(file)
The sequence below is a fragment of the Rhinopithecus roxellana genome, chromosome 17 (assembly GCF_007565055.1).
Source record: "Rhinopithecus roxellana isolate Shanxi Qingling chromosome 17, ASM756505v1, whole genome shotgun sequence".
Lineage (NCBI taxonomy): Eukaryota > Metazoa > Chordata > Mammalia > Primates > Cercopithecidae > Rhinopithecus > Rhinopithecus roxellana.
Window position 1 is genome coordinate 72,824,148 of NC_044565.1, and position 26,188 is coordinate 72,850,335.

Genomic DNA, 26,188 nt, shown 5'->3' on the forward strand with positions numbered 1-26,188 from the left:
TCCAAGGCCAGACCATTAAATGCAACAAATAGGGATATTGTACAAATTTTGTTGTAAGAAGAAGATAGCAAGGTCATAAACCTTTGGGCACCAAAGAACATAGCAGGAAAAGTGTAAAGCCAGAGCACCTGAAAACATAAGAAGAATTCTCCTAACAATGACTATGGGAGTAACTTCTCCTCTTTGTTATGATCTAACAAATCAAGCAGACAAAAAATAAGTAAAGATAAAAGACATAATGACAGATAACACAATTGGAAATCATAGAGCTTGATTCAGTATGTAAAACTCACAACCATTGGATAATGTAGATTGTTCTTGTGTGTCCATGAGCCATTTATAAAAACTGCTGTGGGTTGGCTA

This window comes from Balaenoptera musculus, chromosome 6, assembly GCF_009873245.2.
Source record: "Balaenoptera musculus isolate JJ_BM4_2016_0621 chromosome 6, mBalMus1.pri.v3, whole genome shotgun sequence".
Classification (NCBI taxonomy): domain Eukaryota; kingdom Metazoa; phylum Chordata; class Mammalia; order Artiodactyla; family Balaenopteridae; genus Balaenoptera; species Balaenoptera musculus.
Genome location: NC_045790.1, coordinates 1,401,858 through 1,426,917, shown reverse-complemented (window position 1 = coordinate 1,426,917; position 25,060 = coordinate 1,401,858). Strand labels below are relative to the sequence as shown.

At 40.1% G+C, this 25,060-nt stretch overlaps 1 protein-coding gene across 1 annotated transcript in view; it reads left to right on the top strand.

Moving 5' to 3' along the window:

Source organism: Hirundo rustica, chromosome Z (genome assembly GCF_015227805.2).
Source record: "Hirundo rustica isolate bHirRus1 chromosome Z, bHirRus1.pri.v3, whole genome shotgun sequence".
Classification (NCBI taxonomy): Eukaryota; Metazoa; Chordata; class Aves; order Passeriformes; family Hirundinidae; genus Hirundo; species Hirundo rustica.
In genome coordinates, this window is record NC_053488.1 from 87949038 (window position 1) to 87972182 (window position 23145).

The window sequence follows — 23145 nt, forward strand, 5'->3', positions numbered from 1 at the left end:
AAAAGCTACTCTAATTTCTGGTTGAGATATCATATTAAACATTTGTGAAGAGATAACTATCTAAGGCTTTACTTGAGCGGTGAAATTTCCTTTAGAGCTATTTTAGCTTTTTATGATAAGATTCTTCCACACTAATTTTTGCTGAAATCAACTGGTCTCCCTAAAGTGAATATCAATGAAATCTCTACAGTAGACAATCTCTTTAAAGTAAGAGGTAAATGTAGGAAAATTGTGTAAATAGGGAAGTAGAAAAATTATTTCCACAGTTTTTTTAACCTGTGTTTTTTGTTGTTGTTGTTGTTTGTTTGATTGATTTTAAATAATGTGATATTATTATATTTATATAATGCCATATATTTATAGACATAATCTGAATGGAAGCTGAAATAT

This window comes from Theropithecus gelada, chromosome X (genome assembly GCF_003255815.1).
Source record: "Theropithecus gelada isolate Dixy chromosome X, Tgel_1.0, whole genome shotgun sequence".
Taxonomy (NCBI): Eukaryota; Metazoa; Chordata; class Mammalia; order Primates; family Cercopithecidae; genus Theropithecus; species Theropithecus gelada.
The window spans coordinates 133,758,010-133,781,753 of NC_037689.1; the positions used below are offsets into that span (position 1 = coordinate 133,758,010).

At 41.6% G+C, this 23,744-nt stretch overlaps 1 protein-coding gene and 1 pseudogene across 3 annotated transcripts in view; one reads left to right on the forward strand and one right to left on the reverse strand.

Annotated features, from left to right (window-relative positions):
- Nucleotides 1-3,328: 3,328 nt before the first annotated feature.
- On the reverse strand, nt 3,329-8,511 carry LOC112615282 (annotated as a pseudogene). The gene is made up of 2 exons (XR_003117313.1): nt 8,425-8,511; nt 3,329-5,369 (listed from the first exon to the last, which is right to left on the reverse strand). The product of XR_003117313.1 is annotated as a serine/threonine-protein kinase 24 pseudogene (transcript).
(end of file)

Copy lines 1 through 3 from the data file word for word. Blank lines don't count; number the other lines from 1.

The sequence below is a fragment of the Rhinopithecus roxellana genome, chromosome 17 (assembly GCF_007565055.1).
Source record: "Rhinopithecus roxellana isolate Shanxi Qingling chromosome 17, ASM756505v1, whole genome shotgun sequence".
Lineage (NCBI taxonomy): Eukaryota > Metazoa > Chordata > Mammalia > Primates > Cercopithecidae > Rhinopithecus > Rhinopithecus roxellana.